U.S. anti-corruption setbacks seen having little impact on company strategies

By Guest Contributor
February 23, 2012

By Brett Wolf

NEW YORK, Feb. 23 (Thomson Reuters Accelus) - The U.S. Justice Department has suffered a string of setbacks in its efforts to enforce the Foreign Corrupt Practices Act, including two this week, but it retains sufficient leverage to persuade companies to settle bribery allegations without a legal fight, sources said.

“I think companies should be emboldened, but I doubt they will,” said Mike Koehler, an assistant professor of business law at Butler University. “After all, to challenge the Justice Department and to put it to its burden of proof requires a company to be criminally indicted.” Indictment would not only open up a long legal battle, it would also threaten a company’s reputation. “So long as alternative resolutions vehicles like non-prosecution agreements or deferred prosecution agreements are offered, companies will continue to agree to these resolutions regardless of whether the law or facts support a clear FCPA violation,” Koehler said.

RECENT SETBACKS

On Tuesday, federal prosecutors moved to dismiss charges against more than a dozen defendants in a major bribery case involving military equipment sales, after they were unable to convince two juries that what the executives did was illegal.

Hours later, Reuters revealed that the Justice Department had closed its FCPA probe of Allianz SE’s insurance business in Indonesia and did not plan to bring charges.

In December 2011, a U.S. District Court judge in Los Angeles dismissed the FCPA conviction against Lindsey Manufacturing Co., the first company to go to trial to challenge such as charge, and found that prosecutors engaged in “flagrant” misconduct.

“The big picture theme – that defendants prevailed when mounting an actual legal defense – is likely to be carried forward by future FCPA defendants,” Koehler said, referring to individuals charged under the statute.

The Justice Department’s “aggressive approach” has led to roughly fifty indictments of individuals of late, said Richard Cassin, a lawyer who helps clients comply with the FCPA and runs a blog dedicated to the statute. He added that Justice seemed caught off guard by the fact that many of the cases went to trial, and as a result, its resources “were spread too thin.”

“Unless it adds more prosecutors, it won’t be able to keep up with the FCPA case load it is creating,” he said.

He added: “The trial losses might slow down FCPA enforcement against individuals.”

Cassin said “very senior” people at the Justice Department will likely begin scrutinizing potential indictments and asking more questions before granting approval to move forward.

“Does the government have evidence to support the charges? Are there reliable, knowledgeable witnesses who can and will testify at trial? What does the documentary evidence really mean?” he said.

AMENDMENTS AND GUIDANCE

The Chamber of Commerce, the largest U.S. business lobby, has been vocal in its criticism of the FCPA. It believes the law is making U.S. businesses less competitive. In March, it hired former U.S. Attorney General Michael Mukasey to lobby for amendments to the law.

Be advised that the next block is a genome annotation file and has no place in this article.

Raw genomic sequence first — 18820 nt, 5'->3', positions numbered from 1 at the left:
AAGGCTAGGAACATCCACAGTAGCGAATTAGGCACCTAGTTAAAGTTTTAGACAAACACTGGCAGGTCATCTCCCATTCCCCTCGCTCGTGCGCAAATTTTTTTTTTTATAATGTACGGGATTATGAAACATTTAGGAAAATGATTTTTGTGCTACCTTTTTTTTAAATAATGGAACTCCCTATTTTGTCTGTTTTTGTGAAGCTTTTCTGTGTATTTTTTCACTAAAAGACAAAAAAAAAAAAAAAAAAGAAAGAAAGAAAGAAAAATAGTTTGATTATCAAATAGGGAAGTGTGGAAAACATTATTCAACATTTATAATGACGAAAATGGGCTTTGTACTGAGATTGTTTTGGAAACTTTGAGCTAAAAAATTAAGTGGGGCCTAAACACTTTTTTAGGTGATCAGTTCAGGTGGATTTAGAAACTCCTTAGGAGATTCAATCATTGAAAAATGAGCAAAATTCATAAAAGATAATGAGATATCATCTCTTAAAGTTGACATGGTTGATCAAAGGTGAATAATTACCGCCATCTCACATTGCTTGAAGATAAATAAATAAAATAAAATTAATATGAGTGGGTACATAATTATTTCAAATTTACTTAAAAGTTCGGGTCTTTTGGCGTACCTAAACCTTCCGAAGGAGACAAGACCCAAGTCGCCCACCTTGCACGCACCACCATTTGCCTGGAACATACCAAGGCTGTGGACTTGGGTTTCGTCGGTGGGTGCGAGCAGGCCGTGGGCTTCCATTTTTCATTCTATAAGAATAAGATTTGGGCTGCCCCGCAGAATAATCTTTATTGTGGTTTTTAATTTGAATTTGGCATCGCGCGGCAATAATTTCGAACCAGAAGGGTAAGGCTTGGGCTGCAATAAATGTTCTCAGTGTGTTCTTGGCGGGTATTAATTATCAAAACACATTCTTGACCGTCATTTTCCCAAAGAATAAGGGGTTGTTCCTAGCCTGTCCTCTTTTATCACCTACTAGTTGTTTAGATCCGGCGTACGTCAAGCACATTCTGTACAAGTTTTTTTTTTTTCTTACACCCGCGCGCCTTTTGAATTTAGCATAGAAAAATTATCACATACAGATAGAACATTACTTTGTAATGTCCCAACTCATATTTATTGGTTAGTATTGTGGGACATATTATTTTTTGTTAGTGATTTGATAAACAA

The Justice Department has avoided efforts to amend the 1970s-era law, but last year pledged to provide enforcement guidance. The Securities and Exchange Commission is working with the Justice Department to develop that guidance. A Justice Department spokeswoman declined comment when asked when the guidance would be issued.

Koehler said he does not expect the guidance to provide any important information that is not already public, however. He said the positions it is expected to present have already been elaborated upon in court documents, speeches and elsewhere.

“If you want to know the Justice Department’s position on [the definition of] foreign officials, all you have to do is look to its briefing in the foreign official challenges of 2011. If you want to know what it believes is an effective compliance program, look at the appendices of every single non-prosecution agreement or deferred prosecution agreement,” he said.

“I mean the Justice Department’s guidance, its position, is not going to change. What is needed is not non-binding Justice Department guidance, but limited amendments and structural reforms.”

STALL TACTIC?

Koehler noted that U.S. Senators Chris Coons of Delaware and Amy Klobuchar of Minnesota and Representative Bobby Scott of Virginia have all expressed interest in FCPA amendments, but have indicated they will take no action until the Justice Department issues its guidance.

He said that if the Justice Department delays until mid-year, presidential and congressional reelection campaigns will have “heated-up” enough that the political will to act may not exist. And with a new Congress, anything could happen, he said.

“Reforming the FCPA has always been difficult. It’s a political hot potato because anyone who introduces a reform bill is going to be attacked by people saying ‘They’re in favor of bribery.’ Conceivably the deeper we get into election season, there may be less of less enthusiasm for introducing a reform bill,” he said.

 

(This article was produced by the Compliance Complete service of Thomson Reuters Accelus.  Compliance Complete (http://accelus.thomsonreuters.com/solut ions/regulatory-intelligence/compliance- complete/) provides a single source for regulatory news, analysis, rules and developments, with global coverage of more than 230 regulators and exchanges.)

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